Financial Services

Financial Services

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Capitalization Policy

Queen’s university capitalizes tangible and intangible capital assets.

Capital assets are tangible properties, such as land, buildings and equipment as well as intangible properties that meet all of the following criteria:

  1. are held for use in the provision of services, for administrative purposes, for production of goods or for the maintenance, repair, development or construction of other tangible capital assets;
  2. have been acquired, constructed or developed with the intention of being used on a continuing basis;
  3. are not intended for sale in the ordinary course of operations; and
  4. are not held as part of a collection

Intangible assets are identifiable non-monetary assets without physical substance. They are separately identifiable and controlled, and have future economic benefits.

Application at Queen’s University

Recognition and measurement

Purchased assets shall be recorded at cost.

Donated assets shall be recorded at fair value at the time of receipt.

The cost of constructed assets shall include direct construction or development costs attributable to the construction or development activity.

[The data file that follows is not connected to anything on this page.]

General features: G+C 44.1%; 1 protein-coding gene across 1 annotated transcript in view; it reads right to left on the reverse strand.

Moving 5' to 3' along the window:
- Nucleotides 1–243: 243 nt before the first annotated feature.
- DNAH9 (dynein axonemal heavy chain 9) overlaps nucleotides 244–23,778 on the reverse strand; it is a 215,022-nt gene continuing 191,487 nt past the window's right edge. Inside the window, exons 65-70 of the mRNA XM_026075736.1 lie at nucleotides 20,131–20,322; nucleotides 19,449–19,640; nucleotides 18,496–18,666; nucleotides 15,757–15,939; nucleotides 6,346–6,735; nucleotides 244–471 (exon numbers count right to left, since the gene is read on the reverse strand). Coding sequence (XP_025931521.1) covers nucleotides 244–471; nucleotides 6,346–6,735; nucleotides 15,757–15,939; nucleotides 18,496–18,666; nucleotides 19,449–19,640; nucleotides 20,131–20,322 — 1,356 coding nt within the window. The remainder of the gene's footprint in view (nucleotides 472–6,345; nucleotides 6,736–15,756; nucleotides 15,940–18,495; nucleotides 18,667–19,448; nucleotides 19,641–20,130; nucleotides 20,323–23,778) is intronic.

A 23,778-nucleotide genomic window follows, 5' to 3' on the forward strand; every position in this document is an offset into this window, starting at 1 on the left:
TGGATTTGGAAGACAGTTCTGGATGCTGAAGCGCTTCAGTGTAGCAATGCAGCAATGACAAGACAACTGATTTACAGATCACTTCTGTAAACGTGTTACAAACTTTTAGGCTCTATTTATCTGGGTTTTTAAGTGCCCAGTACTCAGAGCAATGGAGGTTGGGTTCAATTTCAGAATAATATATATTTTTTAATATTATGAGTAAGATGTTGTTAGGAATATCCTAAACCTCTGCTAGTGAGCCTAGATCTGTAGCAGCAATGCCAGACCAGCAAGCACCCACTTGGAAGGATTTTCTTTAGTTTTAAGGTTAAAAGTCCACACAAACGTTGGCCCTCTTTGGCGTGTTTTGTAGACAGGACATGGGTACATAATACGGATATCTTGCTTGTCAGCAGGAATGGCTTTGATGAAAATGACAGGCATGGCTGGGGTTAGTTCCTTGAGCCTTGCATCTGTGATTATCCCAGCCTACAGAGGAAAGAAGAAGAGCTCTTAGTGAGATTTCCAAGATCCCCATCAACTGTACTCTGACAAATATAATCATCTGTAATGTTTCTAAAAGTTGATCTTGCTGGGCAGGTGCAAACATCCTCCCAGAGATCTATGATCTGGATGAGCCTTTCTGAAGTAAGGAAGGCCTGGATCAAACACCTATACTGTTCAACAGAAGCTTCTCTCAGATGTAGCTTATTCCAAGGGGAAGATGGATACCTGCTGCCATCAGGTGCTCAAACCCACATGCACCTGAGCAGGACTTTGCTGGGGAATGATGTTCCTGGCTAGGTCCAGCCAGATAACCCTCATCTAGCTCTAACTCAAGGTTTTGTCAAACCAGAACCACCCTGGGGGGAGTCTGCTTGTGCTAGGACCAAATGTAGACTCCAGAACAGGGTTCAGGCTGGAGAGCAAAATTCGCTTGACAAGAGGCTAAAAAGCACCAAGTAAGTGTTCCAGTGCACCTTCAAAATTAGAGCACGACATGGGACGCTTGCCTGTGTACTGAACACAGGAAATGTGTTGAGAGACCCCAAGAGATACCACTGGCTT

Interest on financing shall not be included in the cost of assets developed over a period of time.

Asset Classification

Capital assets should be categorized into one the following classifications:

  • Land
  • Buildings
  • Equipment and furnishings
  • Library acquisitions
  • Construction in progress
  • Intangible assets

Capitalization Policy thresholds

Items of equipment and furnishings, with a life expectancy of 1 year or more and a value of $10,000 or more are considered capital assets.

Intangible assets with a life expectancy of 5 years or more and a value of $500,000 or more are considered capital assets.

Leasehold improvements, and renovations and alterations that meet the definition of a betterment and have a value of $500,000 or more are considered capital assets. A betterment is a cost incurred to enhance the service potential of a tangible capital asset. Service potential may be enhanced when there is an increase in the previously assessed service capacity, associated operating costs are lowered, the useful life is extended, or the quality of output is improved. The cost incurred in the maintenance of the service potential of a tangible capital asset is a repair, not a betterment.

All library books are capitalized.

Land and buildings are considered capital assets unless they are being held only for resale, (which sometimes happens in the case of donated land or a donated building).


The cost, less any residual value, of a capital asset with a limited life will be amortized over its useful life. Assets are capitalized in the year of acquisition and amortized on a straight line basis over the useful life of the asset based on the following categories:

Asset Useful Life (years)
Buildings 40
Cogeneration Facility 20
Equipment and Furnishings 5
Intangible assets 5
Library books 5
Leasehold improvements Term of lease

A full year of amortization is taken in the year the asset is put into use. In the year of disposal, no amortization is taken.

Fully amortized assets are written off as follows:

Library books: After 20 years

Equipment and Furnishings: After 10 years

Software/Intangible Assets: After asset is no longer in use

Leasehold Improvements: End of the lease